The Giants have had a history of developing guys like this, with Joe Panik and Brandon Crawford also turning into better big leaguers than they were minor leaguers, so Duffy’s emergence wasn’t entirely new for the franchise. But there’s also always some lingering some skepticism with these guys, as they don’t really have the kinds of tools that generally go along with the level of production their numbers suggest they put up, and it takes a long track record before people start accepting that they really are terrific players.

Duffy’s track record remains quite short, and in 2016, his profile looks something like the regression-to-the-mean you might have expected if you remained skeptical based on his lack of physical skills. After running a 116 wRC+ last year, he’s put up just an 88 wRC+ this year, with his ISO and BABIP both going the wrong way. At that level of offense, Duffy can be seen as Juan Uribe on a diet, or the current version of Chase Headley. If Duffy is more like what he’s done this year, or what scouts thought he was prior to last season, then this is a perfectly reasonable trade for the Giants, and he can be replaced by what they have internally, especially after acquiring Eduardo Nunez last week.

But 2015 happened, and it happened not that long ago. For 612 plate appearances, Duffy was an above-average big league hitter, while both UZR and DRS loved his work at third base, as did Giants fans in filling out the Fans Scouting Report. His defense was even good enough for the Giants to give him some reps at shortstop, so it shouldn’t be surprising that he’s graded out as a high-end third baseman. If he’s really a legitimate gold-glove caliber defender, even an average bat makes him a very nice contributor, and when he’s hitting like he did last year, he’s a cornerstone player.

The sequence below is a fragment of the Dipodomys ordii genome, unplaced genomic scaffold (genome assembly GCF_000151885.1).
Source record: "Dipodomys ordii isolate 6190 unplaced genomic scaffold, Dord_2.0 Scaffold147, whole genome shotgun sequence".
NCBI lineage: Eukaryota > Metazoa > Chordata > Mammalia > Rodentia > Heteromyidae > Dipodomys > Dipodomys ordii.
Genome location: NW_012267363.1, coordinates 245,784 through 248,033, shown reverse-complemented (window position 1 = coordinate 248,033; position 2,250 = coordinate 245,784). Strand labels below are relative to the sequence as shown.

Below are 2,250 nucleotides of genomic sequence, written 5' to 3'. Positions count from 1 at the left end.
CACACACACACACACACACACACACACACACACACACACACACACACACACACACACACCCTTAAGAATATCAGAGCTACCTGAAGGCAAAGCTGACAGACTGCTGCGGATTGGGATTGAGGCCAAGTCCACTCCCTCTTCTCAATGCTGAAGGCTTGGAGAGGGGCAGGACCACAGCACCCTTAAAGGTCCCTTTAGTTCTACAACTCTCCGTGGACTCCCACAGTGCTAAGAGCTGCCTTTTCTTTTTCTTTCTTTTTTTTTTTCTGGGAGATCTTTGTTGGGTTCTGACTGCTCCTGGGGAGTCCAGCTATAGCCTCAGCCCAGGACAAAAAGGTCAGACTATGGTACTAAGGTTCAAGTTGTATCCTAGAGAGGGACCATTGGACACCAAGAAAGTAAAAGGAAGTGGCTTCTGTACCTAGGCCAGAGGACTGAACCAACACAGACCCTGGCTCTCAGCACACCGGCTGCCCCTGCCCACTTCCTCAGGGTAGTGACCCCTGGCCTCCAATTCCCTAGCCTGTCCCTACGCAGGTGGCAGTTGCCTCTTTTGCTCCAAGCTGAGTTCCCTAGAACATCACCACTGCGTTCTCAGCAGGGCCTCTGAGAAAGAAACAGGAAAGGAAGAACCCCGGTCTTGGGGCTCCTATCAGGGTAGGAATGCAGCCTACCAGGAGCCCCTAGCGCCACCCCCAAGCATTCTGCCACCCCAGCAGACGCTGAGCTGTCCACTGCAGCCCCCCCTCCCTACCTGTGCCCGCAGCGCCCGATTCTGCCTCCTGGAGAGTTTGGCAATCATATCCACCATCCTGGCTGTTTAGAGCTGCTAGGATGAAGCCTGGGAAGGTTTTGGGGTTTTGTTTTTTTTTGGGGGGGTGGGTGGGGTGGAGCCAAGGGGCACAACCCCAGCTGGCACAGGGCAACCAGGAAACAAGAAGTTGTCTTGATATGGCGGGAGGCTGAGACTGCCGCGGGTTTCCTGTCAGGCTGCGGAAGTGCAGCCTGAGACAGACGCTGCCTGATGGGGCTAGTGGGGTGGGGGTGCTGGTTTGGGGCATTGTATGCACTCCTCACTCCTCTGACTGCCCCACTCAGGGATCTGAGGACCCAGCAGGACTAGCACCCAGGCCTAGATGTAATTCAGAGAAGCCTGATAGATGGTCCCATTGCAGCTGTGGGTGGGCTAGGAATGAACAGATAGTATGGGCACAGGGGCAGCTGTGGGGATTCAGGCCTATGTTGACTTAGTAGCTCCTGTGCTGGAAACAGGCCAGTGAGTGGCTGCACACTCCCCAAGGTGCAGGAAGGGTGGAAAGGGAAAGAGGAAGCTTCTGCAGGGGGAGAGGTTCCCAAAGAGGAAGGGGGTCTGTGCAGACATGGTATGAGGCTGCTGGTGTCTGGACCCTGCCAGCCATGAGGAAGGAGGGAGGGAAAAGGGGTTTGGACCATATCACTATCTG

25-year-olds coming off +5 WAR seasons aren’t traded too often, and they definitely aren’t traded as one part of a pacakge for a mid-rotation starter who hasn’t lived up to expectations. By including Duffy in this deal, the Giants seem to be betting on 2015 being the outlier, more of a fluke than a legitimate breakout. If they’re right — and they’ve mostly been right when it comes to trading away their own players of late — then the Rays might be getting more of a nice role player than a core starter for the future. So let’s try and figure out what Matt Duffy might do going forward.